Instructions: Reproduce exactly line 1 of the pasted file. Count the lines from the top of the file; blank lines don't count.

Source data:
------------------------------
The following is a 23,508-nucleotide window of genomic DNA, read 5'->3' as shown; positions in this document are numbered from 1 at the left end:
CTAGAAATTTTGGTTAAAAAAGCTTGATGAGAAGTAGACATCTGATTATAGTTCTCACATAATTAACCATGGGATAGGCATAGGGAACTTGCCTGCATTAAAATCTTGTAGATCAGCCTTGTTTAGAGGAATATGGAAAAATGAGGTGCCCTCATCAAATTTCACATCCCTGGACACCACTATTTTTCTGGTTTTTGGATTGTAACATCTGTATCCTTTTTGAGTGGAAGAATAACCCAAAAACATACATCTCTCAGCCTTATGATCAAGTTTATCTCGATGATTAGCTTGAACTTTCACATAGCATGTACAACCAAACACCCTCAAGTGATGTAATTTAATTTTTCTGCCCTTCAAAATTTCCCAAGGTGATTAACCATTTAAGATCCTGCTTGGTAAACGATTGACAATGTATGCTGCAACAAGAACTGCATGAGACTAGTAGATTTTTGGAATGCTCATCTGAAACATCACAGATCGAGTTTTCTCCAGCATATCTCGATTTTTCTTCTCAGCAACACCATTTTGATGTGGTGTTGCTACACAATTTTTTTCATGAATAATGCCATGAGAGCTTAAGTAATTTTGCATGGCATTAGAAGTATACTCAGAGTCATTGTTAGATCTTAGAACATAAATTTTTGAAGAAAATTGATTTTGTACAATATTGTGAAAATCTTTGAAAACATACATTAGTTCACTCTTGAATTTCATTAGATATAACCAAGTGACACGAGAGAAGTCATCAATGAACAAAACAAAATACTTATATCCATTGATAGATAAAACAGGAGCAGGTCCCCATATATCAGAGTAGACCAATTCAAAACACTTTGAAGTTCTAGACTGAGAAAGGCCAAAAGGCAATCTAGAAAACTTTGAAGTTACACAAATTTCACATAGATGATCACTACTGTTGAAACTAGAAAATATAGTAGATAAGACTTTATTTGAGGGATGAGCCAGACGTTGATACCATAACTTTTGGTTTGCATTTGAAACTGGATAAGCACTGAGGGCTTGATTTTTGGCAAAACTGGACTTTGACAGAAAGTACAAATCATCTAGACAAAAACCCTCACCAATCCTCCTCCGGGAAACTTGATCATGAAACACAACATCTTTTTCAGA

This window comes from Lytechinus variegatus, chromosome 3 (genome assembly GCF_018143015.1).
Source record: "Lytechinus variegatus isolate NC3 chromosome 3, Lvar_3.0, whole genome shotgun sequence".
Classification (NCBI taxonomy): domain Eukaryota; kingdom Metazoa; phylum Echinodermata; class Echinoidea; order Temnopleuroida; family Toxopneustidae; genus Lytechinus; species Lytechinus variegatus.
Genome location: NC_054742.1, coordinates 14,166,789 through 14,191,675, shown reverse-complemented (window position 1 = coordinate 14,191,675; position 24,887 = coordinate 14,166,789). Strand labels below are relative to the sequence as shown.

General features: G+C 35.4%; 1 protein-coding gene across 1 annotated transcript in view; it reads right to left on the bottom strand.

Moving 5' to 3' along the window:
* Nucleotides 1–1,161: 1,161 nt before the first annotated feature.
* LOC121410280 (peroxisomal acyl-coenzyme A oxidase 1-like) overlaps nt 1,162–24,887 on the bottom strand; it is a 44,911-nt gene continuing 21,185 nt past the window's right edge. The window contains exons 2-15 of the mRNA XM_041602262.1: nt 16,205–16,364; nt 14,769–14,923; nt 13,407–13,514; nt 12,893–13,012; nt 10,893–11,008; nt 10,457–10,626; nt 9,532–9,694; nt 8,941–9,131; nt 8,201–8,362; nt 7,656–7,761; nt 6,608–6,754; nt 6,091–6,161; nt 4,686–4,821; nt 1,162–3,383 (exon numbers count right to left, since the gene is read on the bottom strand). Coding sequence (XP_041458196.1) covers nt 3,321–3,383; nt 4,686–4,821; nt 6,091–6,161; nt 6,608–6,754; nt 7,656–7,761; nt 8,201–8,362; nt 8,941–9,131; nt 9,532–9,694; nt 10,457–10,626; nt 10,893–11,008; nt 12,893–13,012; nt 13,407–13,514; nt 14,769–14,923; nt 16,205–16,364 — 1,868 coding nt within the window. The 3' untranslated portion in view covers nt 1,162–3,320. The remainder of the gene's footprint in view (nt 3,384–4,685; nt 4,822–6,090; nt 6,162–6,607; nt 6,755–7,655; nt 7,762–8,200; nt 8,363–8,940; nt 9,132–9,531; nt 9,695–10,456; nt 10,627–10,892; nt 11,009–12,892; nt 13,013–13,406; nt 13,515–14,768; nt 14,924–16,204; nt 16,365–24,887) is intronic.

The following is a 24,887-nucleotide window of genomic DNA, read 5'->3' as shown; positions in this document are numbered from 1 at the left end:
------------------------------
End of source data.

The following is a 23,508-nucleotide window of genomic DNA, read 5'->3' as shown; positions in this document are numbered from 1 at the left end: